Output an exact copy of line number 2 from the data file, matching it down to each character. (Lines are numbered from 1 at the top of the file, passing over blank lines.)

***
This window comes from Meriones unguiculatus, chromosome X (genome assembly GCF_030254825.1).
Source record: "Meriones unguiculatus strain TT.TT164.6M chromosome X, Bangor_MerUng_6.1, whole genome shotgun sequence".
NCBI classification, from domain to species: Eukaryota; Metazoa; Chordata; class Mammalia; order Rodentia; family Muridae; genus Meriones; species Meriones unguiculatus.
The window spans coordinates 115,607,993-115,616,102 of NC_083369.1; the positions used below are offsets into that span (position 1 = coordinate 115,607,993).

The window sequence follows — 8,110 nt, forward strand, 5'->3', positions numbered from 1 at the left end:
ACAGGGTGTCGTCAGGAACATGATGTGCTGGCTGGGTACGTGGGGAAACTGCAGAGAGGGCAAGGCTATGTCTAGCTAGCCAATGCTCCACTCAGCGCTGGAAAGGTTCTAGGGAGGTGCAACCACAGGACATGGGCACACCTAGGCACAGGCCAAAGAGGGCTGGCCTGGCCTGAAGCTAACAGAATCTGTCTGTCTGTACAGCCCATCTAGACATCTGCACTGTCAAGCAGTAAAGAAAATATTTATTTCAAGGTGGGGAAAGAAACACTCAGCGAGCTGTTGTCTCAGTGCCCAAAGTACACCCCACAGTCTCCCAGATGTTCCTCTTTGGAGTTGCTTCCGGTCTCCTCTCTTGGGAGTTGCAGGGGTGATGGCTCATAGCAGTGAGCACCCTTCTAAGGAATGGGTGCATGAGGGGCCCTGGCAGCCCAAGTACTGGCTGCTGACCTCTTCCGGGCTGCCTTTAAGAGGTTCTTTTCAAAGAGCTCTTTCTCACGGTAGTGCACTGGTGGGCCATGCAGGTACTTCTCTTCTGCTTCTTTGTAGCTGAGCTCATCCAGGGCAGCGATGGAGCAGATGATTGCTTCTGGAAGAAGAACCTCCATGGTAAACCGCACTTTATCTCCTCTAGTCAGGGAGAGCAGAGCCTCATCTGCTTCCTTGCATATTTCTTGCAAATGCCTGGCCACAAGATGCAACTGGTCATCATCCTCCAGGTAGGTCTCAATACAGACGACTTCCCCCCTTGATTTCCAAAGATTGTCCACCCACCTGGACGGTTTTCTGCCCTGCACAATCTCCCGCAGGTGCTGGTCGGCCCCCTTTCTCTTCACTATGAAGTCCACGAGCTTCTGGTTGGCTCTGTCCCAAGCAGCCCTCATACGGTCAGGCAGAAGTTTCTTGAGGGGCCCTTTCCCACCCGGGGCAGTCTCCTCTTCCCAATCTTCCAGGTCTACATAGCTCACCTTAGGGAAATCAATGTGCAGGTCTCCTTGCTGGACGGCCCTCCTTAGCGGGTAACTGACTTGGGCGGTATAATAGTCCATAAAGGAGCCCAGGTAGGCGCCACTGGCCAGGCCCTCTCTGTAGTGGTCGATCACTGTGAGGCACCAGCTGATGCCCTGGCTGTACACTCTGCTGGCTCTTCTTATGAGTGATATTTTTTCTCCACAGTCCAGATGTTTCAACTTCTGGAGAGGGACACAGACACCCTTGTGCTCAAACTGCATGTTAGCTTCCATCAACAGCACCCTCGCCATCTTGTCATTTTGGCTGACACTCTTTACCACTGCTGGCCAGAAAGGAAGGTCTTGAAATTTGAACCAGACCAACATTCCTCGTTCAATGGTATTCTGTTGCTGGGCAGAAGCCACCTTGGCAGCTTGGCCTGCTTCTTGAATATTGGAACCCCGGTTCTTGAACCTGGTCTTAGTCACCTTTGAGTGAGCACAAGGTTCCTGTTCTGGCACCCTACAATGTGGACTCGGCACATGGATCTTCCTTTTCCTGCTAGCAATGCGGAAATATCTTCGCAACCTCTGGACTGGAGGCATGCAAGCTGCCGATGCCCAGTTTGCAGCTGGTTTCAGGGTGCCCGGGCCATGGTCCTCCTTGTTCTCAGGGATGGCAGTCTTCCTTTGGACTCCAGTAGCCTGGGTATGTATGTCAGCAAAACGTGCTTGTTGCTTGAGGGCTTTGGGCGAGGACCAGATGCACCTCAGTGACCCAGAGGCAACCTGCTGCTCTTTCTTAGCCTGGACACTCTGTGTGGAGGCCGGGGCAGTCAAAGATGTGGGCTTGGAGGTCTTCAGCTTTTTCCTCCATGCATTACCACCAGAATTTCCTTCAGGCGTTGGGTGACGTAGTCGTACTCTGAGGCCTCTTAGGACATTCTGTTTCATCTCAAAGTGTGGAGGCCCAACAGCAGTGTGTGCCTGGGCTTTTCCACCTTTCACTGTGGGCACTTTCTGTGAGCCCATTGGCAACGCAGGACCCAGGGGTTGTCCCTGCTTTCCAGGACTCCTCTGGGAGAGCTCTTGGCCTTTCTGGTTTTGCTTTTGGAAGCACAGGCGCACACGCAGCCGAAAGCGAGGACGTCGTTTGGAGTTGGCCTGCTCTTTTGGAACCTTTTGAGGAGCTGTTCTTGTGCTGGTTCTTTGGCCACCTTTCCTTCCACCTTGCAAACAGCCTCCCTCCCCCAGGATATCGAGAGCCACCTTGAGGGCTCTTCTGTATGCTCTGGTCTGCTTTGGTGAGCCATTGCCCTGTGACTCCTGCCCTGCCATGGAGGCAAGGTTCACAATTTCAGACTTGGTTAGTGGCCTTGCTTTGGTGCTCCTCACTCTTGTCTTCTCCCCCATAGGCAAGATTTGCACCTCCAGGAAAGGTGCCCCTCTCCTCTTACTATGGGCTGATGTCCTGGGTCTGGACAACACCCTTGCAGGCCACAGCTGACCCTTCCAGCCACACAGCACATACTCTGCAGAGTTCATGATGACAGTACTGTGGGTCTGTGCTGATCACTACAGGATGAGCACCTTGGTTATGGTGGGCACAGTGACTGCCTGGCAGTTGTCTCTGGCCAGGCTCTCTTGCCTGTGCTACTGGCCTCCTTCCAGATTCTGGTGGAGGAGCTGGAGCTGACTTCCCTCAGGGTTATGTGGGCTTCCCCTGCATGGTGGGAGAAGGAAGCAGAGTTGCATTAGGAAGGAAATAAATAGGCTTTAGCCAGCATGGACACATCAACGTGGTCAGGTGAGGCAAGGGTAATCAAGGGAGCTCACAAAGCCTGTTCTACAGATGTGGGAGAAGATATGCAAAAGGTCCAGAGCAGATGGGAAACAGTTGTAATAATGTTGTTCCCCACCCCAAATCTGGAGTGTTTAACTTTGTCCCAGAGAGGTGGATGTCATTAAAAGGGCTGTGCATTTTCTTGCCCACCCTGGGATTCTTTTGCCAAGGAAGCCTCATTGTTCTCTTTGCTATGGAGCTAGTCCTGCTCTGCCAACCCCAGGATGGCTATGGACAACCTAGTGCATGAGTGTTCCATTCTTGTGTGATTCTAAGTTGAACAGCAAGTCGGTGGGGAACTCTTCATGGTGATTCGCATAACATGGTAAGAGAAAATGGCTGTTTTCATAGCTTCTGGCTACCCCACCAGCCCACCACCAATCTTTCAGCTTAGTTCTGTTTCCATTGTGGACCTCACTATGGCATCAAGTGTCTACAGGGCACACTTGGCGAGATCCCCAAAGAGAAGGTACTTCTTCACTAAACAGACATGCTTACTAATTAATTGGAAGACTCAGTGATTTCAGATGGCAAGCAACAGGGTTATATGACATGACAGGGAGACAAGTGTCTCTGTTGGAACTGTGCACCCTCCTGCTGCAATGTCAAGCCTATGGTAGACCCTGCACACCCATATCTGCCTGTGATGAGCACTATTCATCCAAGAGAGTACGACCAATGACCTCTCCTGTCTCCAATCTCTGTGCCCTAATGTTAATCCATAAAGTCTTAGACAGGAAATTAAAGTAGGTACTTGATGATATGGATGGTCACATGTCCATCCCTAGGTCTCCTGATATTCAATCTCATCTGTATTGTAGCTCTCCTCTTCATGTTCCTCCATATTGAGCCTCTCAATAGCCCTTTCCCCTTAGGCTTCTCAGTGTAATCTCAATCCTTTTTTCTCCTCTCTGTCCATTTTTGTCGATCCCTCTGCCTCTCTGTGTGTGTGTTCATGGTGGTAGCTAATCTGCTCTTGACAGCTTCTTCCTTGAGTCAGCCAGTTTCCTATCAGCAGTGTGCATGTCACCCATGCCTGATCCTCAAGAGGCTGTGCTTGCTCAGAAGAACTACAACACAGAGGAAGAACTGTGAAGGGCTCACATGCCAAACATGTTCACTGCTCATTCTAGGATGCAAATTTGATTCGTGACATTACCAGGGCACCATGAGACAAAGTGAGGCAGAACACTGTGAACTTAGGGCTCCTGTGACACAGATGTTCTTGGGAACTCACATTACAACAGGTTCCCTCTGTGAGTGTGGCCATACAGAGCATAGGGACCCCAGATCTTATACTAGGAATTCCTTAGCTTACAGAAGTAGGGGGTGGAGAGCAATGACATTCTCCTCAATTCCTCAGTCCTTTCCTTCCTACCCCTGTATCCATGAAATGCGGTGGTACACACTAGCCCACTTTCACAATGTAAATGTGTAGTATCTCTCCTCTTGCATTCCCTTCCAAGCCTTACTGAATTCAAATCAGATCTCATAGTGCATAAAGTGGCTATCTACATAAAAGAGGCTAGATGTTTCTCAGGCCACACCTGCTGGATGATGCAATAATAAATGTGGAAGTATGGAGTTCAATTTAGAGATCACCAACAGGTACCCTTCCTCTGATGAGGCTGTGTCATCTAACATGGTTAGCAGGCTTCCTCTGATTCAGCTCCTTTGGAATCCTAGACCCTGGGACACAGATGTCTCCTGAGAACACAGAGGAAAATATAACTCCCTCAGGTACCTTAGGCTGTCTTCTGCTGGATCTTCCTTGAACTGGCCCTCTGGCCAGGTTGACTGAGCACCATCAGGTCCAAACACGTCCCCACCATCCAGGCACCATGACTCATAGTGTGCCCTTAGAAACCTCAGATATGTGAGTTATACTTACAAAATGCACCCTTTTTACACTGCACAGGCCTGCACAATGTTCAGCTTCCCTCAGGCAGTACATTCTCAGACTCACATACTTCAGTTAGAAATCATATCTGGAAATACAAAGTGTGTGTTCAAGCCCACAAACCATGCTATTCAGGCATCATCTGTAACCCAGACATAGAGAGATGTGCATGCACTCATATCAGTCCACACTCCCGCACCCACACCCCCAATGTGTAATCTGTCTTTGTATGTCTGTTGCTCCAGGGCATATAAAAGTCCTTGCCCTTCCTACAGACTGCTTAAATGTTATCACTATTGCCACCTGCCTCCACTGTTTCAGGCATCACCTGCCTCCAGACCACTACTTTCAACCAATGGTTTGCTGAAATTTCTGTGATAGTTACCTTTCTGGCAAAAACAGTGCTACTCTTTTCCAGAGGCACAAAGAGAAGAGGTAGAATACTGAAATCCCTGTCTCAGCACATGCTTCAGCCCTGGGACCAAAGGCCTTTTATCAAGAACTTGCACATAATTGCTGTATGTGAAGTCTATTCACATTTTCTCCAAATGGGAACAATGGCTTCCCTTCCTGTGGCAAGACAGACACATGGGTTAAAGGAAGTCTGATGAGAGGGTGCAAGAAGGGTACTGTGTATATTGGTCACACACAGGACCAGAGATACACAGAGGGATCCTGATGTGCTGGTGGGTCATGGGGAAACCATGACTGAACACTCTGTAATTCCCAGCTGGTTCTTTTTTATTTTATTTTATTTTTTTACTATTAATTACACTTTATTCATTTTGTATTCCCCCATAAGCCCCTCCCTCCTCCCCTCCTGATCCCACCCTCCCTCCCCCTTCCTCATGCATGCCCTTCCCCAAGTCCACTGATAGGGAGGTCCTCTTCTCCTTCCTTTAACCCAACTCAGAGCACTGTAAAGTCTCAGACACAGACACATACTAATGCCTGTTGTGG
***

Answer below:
Source record: "Meriones unguiculatus strain TT.TT164.6M chromosome X, Bangor_MerUng_6.1, whole genome shotgun sequence".